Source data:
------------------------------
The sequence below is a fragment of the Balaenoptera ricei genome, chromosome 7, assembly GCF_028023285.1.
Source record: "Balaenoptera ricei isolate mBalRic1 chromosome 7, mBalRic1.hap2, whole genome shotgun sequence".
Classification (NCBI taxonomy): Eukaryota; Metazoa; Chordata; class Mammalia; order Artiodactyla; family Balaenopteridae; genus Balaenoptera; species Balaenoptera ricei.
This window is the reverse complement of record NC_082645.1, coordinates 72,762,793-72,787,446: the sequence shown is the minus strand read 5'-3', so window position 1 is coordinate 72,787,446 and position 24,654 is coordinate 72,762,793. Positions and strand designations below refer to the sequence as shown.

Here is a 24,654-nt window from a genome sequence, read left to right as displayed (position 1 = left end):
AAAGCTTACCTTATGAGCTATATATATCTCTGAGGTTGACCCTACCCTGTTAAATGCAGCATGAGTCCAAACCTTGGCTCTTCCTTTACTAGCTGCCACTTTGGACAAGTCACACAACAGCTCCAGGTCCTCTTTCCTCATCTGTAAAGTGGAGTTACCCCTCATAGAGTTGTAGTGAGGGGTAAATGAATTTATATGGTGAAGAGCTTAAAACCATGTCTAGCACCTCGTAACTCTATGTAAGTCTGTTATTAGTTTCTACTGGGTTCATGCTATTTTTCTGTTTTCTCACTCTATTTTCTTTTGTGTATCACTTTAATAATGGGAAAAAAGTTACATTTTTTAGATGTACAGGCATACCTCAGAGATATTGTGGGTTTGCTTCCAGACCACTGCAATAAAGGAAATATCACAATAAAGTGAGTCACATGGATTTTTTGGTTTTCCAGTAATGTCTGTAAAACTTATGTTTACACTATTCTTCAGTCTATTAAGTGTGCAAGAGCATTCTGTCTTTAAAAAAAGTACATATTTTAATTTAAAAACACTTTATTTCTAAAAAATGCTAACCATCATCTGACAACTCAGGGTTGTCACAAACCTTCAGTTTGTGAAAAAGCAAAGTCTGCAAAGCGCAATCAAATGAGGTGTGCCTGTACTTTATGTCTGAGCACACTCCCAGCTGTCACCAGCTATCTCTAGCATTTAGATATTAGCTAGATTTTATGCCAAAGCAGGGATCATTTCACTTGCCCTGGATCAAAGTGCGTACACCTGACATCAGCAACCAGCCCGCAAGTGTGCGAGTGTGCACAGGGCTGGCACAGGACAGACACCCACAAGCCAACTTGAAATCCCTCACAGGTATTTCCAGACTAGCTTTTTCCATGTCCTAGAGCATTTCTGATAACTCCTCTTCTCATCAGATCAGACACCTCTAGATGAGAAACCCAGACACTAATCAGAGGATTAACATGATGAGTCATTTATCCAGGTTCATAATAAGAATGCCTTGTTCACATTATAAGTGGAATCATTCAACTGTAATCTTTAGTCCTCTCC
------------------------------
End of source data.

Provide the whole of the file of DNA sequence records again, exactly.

The sequence below is a fragment of the Balaenoptera ricei genome, chromosome 7, assembly GCF_028023285.1.
Source record: "Balaenoptera ricei isolate mBalRic1 chromosome 7, mBalRic1.hap2, whole genome shotgun sequence".
Classification (NCBI taxonomy): Eukaryota; Metazoa; Chordata; class Mammalia; order Artiodactyla; family Balaenopteridae; genus Balaenoptera; species Balaenoptera ricei.
This window is the reverse complement of record NC_082645.1, coordinates 72,762,793-72,787,446: the sequence shown is the minus strand read 5'-3', so window position 1 is coordinate 72,787,446 and position 24,654 is coordinate 72,762,793. Positions and strand designations below refer to the sequence as shown.

Here is a 24,654-nt window from a genome sequence, read left to right as displayed (position 1 = left end):
AAAGCTTACCTTATGAGCTATATATATCTCTGAGGTTGACCCTACCCTGTTAAATGCAGCATGAGTCCAAACCTTGGCTCTTCCTTTACTAGCTGCCACTTTGGACAAGTCACACAACAGCTCCAGGTCCTCTTTCCTCATCTGTAAAGTGGAGTTACCCCTCATAGAGTTGTAGTGAGGGGTAAATGAATTTATATGGTGAAGAGCTTAAAACCATGTCTAGCACCTCGTAACTCTATGTAAGTCTGTTATTAGTTTCTACTGGGTTCATGCTATTTTTCTGTTTTCTCACTCTATTTTCTTTTGTGTATCACTTTAATAATGGGAAAAAAGTTACATTTTTTAGATGTACAGGCATACCTCAGAGATATTGTGGGTTTGCTTCCAGACCACTGCAATAAAGGAAATATCACAATAAAGTGAGTCACATGGATTTTTTGGTTTTCCAGTAATGTCTGTAAAACTTATGTTTACACTATTCTTCAGTCTATTAAGTGTGCAAGAGCATTCTGTCTTTAAAAAAAGTACATATTTTAATTTAAAAACACTTTATTTCTAAAAAATGCTAACCATCATCTGACAACTCAGGGTTGTCACAAACCTTCAGTTTGTGAAAAAGCAAAGTCTGCAAAGCGCAATCAAATGAGGTGTGCCTGTACTTTATGTCTGAGCACACTCCCAGCTGTCACCAGCTATCTCTAGCATTTAGATATTAGCTAGATTTTATGCCAAAGCAGGGATCATTTCACTTGCCCTGGATCAAAGTGCGTACACCTGACATCAGCAACCAGCCCGCAAGTGTGCGAGTGTGCACAGGGCTGGCACAGGACAGACACCCACAAGCCAACTTGAAATCCCTCACAGGTATTTCCAGACTAGCTTTTTCCATGTCCTAGAGCATTTCTGATAACTCCTCTTCTCATCAGATCAGACACCTCTAGATGAGAAACCCAGACACTAATCAGAGGATTAACATGATGAGTCATTTATCCAGGTTCATAATAAGAATGCCTTGTTCACATTATAAGTGGAATCATTCAACTGTAATCTTTAGTCCTCTCC